Some forward-looking students are rushing around the Rolexville campus to all these events—and don't forget homecoming Nov. 7, when the soccer team plays TCU—in BMWs sporting bumper stickers that read: SMU FOOTBALL: A QUALITY PROGRAM SINCE 1989.
DUM QUOTE OF THE WEAK
After his Rams lost 49-3 to Tennessee on Saturday, Colorado State coach Leon Fuller said, "There weren't too many bright spots except for our defense."
•Best Anti-Steroid Observation: Jim Wahler, a defensive tackle at UCLA, says, "Any guy who says he can bench-press 550 pounds is probably on steroids. And the best thing you can do to a guy who takes them is to beat his butt on the field. He'll be saying, 'I took all those steroids, and they still didn't help.' "
•Best Sense of Humor (New Coach Division): Texas Tech's Spike Dykes says that when the Red Raiders recruited junior linebacker Dal Watson, "he'd never lost two games in a row in his life. But we got him adjusted."
•Best Perspective: According to Colorado noseguard Kyle Rappold, "Football is great. You get to kick, bite, sweat, spit, fight, win...and then afterward you get to hug a blonde."
•Loftiest Aim: Says Jim Walden, new coach of Towa State's Cyclones: "My goal is to win a game."
ACADEMICS LOSE AGAIN
Here are two recent examples of universities lowering their academic standards to keep star players on the football field:
1) At Arizona State, senior linebacker Stacy Harvey took an ASU correspondence course in history in hopes of regaining the scholastic eligibility he had lost after flunking a statistics course. But since the late '70s, when several Sun Devil players got credits from a bogus mail-order school, Arizona State has prohibited its athletes from taking correspondence courses—even from ASU.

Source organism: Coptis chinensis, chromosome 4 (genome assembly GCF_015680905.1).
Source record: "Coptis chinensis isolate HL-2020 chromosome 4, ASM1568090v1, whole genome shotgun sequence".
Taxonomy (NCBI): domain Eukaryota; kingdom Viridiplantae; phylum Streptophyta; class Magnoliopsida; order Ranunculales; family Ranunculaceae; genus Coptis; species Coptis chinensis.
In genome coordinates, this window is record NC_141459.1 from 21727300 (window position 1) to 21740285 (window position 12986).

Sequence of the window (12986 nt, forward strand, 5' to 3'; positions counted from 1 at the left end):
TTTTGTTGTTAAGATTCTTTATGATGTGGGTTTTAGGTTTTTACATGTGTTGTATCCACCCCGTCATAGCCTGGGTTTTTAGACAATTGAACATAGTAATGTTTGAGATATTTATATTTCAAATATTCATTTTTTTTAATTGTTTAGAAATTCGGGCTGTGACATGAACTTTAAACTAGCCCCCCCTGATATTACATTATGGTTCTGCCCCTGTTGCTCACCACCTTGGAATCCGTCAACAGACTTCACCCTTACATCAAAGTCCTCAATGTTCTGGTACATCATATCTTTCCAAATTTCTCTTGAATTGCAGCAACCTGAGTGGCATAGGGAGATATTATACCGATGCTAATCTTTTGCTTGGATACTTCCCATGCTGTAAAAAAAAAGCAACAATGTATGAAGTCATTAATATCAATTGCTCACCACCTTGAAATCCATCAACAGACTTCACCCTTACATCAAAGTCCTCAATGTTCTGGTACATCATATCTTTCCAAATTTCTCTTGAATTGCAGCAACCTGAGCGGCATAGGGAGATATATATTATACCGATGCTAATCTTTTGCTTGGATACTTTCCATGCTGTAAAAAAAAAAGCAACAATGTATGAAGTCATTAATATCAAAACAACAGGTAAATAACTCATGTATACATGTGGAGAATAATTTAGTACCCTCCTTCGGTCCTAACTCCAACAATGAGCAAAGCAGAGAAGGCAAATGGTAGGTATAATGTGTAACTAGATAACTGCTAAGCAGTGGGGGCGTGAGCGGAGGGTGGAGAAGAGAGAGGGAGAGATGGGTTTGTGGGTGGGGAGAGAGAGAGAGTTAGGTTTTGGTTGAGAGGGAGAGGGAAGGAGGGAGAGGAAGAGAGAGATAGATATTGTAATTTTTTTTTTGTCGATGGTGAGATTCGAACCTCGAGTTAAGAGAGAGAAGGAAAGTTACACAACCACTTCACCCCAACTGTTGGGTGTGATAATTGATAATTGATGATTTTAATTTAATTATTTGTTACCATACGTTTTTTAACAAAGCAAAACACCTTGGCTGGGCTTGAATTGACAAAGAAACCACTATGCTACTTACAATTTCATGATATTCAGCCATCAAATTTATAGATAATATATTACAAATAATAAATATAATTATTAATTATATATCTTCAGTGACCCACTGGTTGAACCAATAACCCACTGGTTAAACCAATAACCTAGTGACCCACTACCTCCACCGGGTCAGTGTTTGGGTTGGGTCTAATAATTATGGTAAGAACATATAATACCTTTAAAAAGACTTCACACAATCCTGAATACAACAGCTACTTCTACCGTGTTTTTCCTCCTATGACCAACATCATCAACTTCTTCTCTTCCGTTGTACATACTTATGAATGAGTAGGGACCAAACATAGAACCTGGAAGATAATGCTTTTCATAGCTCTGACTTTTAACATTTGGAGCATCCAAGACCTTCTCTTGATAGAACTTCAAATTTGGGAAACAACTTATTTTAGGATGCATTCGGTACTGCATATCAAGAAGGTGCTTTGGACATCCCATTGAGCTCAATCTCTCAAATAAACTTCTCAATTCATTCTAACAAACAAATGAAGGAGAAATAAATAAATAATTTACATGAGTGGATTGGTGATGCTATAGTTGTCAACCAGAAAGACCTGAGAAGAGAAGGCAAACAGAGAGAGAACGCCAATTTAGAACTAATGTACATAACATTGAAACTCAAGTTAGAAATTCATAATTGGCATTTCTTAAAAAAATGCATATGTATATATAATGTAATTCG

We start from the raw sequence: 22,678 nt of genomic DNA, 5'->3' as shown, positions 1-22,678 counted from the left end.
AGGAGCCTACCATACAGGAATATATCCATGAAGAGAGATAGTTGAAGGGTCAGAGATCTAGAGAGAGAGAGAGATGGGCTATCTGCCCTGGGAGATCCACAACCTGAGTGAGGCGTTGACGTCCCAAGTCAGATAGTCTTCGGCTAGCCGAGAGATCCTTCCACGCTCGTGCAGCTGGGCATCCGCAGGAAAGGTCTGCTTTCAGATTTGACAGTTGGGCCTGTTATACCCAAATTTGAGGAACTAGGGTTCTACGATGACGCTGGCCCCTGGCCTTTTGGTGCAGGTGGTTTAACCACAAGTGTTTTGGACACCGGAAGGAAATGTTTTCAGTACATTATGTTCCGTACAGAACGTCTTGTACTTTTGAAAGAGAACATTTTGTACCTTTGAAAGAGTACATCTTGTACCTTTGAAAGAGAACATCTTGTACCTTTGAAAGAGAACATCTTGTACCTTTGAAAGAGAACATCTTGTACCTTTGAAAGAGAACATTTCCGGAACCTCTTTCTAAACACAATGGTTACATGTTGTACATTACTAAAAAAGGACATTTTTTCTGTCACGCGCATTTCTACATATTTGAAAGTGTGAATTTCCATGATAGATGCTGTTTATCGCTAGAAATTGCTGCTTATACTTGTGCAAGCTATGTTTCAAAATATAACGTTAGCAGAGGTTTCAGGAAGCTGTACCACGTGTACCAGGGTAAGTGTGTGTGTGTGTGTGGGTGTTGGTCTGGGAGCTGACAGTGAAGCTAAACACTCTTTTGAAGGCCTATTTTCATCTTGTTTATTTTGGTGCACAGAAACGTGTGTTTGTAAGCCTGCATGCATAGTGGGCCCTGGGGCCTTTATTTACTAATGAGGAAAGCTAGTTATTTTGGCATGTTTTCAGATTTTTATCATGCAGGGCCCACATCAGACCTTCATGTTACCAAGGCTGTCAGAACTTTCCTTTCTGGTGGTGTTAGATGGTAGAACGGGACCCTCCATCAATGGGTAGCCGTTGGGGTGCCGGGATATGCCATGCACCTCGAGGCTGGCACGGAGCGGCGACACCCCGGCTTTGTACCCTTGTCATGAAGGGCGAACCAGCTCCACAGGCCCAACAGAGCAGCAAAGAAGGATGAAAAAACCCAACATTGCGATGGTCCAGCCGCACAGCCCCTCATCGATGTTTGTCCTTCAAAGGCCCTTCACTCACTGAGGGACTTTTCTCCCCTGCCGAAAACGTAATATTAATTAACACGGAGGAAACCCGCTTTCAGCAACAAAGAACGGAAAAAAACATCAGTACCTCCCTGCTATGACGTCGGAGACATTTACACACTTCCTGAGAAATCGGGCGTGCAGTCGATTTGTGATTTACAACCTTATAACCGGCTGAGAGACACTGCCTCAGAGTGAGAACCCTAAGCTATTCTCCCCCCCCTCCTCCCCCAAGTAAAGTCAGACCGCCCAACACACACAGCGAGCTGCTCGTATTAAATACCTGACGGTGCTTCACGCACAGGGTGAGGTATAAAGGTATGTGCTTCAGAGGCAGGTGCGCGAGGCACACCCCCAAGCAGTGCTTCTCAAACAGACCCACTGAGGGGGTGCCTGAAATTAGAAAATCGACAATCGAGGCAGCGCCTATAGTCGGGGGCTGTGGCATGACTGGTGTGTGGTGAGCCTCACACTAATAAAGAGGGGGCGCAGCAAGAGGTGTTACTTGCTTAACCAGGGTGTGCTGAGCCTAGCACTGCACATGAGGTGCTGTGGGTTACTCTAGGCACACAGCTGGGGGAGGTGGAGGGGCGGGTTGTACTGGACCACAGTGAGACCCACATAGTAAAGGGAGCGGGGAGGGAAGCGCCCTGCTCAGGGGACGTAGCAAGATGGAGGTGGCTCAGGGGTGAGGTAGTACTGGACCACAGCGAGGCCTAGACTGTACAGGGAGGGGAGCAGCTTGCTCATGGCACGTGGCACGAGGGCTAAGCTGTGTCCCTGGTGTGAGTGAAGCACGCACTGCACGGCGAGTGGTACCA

Since Harvey had violated university rules, faculty athletic representative Marianne Jennings, a professor in the business school, declared him ineligible. No problem. Except that Arizona State president J. Russell Nelson overturned the decision, apparently concerned that the rule wouldn't stand up to a lawsuit and explaining that Harvey's advisers should have helped him follow procedures, and so it wasn't all his fault.
Hogwash. Which is exactly how Jennings saw it. She quit as faculty rep with a flaming rebuke of Nelson. "Whoever comes into this job would have to be a real fool not to see the writing on the wall," she said.
2) At Auburn, quarterback Jeff Burger was charged with plagiarism and the school's Academic Honesty Committee recommended a suspension. He subsequently got into a fracas at four o'clock one morning at a local fast-food restaurant and was charged with being drunk and carrying a concealed weapon.
The drunk charge was dropped, and Burger pleaded guilty to the weapons charge and paid a $50 fine plus $32 in court costs. The recommended suspension was rejected by Auburn's vice-president for academic affairs, Warren Brandt, who said, "It seems to me that Mr. Burger had really been punished by the extensive press coverage.... He's suffered enough." The facts of Burger's plagiarism case are complicated, and the 4 a.m. fracas may be irrelevant to his football eligibility, but Brandt's assertion that Burger has suffered enough because of press coverage is even further from the point.
What seems clear is that both Nelson and Brandt were determined to keep star players in uniform and in doing so have dealt a blow to the integrity of their schools. They've sent out the wrong signals on the proper relationship between academics and football. Auburn football was rewarded on Saturday, as Burger led his team to a 31-3 victory over Texas, passing for 269 yards—the highest game total of any Auburn quarterback since Pat Sullivan in 1971.
DRESSING FOR SUCCESS?